Last, but certainly not least, the results of my genetic DNA test are in– woo-hoo! That’s right! The mitochondrial DNA (mtDNA) test that I ordered from Family Tree DNA during the first quarter of this year is back and I look forward to sharing those results with you in the coming weeks. Now, take one look at me and my family tree and it doesn’t take a genius to know that my ancestral origins are in Africa. But knowing more about the geographical region and the possible subculture groups that make up my ancestry is what makes genealogy via DNA so fascinating!

So . . . do you think April 2012 was a great month for genealogists? How successful were you in locating your ancestors in the 1940 Census when they were released last month? Have you tried DNA testing yet? What other genealogy activities did you delve into the month of April 2012? Share your thoughts with me!

Tuesday’s Tip: On Your Mark, Get Set, Ready … GO – 1940 Census here we come!

We are just a week away from the release of the 1940 Census and thanks to the National Archives, they have setup a direct link to the 1940 Census records at http://www.archives.gov/research/census/1940/ and a brief, yet informative video I’ve posted below, for anyone planning to access these records on April 2, 2012.

 

So why is the 1940 Census so special?

This census describes our country during the Great Depression, which began when Wall Street crashed, October 1929. According to Wikipedia.org, This crash “. . . marked the beginning of a decade of high unemployment, poverty, low profits, deflation, plunging farm incomes, and lost opportunities for economic growth and personal advancement.”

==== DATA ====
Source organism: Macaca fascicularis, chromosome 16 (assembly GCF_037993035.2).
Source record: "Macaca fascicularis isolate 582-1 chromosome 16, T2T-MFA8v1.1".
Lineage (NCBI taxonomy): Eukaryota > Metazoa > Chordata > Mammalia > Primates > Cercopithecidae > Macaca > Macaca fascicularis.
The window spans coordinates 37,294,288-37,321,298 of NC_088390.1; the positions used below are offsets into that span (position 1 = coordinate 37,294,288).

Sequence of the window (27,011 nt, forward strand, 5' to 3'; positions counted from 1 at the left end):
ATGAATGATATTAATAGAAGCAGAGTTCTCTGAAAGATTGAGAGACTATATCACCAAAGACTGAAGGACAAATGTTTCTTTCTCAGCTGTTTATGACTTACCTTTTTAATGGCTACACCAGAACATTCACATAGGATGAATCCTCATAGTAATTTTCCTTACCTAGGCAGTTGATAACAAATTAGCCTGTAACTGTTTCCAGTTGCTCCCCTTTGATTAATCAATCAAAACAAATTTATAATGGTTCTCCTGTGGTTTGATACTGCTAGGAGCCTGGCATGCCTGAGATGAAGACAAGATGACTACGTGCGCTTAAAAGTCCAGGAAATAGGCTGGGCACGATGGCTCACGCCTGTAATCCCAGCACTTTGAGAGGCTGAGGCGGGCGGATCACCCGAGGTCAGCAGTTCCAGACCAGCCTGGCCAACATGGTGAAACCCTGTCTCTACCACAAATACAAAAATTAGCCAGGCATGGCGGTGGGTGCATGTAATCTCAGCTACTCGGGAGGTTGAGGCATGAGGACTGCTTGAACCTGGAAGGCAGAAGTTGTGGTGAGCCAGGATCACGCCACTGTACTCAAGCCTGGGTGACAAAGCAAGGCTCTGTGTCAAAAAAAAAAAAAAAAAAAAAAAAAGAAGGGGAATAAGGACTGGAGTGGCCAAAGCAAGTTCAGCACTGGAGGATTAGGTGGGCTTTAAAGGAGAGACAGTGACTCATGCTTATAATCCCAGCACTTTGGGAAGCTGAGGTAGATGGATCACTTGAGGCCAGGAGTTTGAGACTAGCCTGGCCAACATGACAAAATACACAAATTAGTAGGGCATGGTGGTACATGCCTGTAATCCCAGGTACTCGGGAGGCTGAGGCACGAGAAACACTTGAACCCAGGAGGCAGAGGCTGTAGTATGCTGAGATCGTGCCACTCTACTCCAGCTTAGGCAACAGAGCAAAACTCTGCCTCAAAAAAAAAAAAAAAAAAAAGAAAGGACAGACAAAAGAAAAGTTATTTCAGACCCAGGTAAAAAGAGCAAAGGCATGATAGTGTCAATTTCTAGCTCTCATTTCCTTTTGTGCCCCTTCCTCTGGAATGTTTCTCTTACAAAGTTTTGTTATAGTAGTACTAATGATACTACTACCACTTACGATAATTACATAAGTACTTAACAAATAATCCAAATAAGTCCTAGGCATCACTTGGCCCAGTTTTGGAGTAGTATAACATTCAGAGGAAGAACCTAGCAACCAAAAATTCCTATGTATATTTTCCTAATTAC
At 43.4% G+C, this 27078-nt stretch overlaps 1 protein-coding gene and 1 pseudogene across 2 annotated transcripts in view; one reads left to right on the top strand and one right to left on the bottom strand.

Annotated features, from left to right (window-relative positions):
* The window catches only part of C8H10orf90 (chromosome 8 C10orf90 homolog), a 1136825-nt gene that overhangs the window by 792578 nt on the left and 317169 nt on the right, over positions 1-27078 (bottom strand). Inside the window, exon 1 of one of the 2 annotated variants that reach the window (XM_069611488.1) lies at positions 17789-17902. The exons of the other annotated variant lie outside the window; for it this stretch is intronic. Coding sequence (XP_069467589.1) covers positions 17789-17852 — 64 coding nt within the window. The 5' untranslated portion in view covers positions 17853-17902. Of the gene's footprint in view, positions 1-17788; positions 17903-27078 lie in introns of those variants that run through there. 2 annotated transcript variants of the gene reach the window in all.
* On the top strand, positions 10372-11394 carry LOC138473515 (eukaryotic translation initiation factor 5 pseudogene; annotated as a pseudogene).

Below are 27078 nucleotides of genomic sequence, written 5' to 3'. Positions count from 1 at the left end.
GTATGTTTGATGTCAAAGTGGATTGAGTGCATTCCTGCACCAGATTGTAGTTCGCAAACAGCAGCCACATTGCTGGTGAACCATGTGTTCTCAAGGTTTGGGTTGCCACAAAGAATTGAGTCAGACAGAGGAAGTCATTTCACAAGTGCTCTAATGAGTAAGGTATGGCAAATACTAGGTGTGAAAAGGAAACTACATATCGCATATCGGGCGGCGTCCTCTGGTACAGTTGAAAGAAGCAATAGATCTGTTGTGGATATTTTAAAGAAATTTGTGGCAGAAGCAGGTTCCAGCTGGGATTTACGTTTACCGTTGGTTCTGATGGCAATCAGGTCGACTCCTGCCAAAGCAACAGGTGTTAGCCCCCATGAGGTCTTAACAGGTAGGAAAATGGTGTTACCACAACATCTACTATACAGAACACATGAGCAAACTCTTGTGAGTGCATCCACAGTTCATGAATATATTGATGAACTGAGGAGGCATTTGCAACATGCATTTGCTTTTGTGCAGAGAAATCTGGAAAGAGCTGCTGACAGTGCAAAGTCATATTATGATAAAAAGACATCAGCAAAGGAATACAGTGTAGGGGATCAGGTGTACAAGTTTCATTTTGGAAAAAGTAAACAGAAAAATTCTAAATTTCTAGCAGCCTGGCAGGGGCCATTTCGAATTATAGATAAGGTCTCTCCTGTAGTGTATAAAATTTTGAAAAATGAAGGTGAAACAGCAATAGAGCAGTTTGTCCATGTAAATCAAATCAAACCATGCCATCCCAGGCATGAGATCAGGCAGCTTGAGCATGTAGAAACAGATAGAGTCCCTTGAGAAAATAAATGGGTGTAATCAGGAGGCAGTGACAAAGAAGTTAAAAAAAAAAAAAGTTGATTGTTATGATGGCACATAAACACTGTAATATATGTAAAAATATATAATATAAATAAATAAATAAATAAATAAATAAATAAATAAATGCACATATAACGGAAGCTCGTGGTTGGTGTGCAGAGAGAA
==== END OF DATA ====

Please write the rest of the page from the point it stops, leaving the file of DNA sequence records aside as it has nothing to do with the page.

So what can you and I do right now to prepare for the grand opening of the 1940 Census?

We can begin by:

  1. Making a list of all the people (our ancestors, their parents, siblings, cousins, etc.) we want to look up in the 1940 Census.
  2. Collecting as many addresses as possible for these people by referring to:
    • City Directories
    • 1930 Census
    • World War II Draft Records
    • Naturalization Petitions
  3.  Identifying the Enumeration District (ED) where our ancestors lived.What are Enumeration Districts? These are geographical areas of a city or county that were assigned to a census taker.To locate the Enumeration Districts where our ancestors’ lived, go to the National Archives’ Online Public Access Search (OPA) at http://www.archives.gov/research/search/.
    To look up an Enumeration District, type –
    1940 census enumeration district description + the county + the state
    To look up an Enumeration District Map, type –
    1940 census maps + the county + the state. Another option for locating an Enumeration District is to visit Steve Morse’s website at http://stevemorse.org/census/ed2040.php?state=&year=1940 to access his free tool for converting a 1930 Census ED to a 1940 Census ED in one step.
  4. Accessing a blank copy of the 1940 Census forms below to become familiar with the various questions asked by census takers on that form:
    Blank 1940 Census Form
    Fillable 1940 Census Form

For more information and free resources for Genealogist at the National Archives, visit them online at http://www.archives.gov/research/genealogy/

Happy Researching!